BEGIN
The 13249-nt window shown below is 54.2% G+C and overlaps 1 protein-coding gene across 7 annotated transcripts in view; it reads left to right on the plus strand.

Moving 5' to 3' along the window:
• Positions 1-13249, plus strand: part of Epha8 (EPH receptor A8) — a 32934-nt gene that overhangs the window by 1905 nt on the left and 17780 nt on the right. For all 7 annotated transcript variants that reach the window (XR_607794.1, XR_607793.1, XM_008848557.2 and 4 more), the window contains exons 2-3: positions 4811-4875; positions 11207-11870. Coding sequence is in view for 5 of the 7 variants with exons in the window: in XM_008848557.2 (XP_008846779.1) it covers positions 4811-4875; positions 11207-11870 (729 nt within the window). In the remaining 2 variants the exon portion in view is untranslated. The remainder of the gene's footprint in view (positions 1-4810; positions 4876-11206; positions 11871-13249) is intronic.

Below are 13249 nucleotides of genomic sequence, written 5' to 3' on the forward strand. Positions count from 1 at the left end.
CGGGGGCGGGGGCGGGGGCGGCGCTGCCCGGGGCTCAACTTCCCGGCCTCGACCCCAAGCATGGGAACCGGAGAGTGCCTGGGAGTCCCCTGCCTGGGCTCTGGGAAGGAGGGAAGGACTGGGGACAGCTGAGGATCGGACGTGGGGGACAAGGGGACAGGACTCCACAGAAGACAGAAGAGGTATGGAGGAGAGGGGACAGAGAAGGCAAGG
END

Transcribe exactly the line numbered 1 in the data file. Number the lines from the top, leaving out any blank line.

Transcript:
The 13249-nt window shown below is 54.2% G+C and overlaps 1 protein-coding gene across 7 annotated transcripts in view; it reads left to right on the plus strand.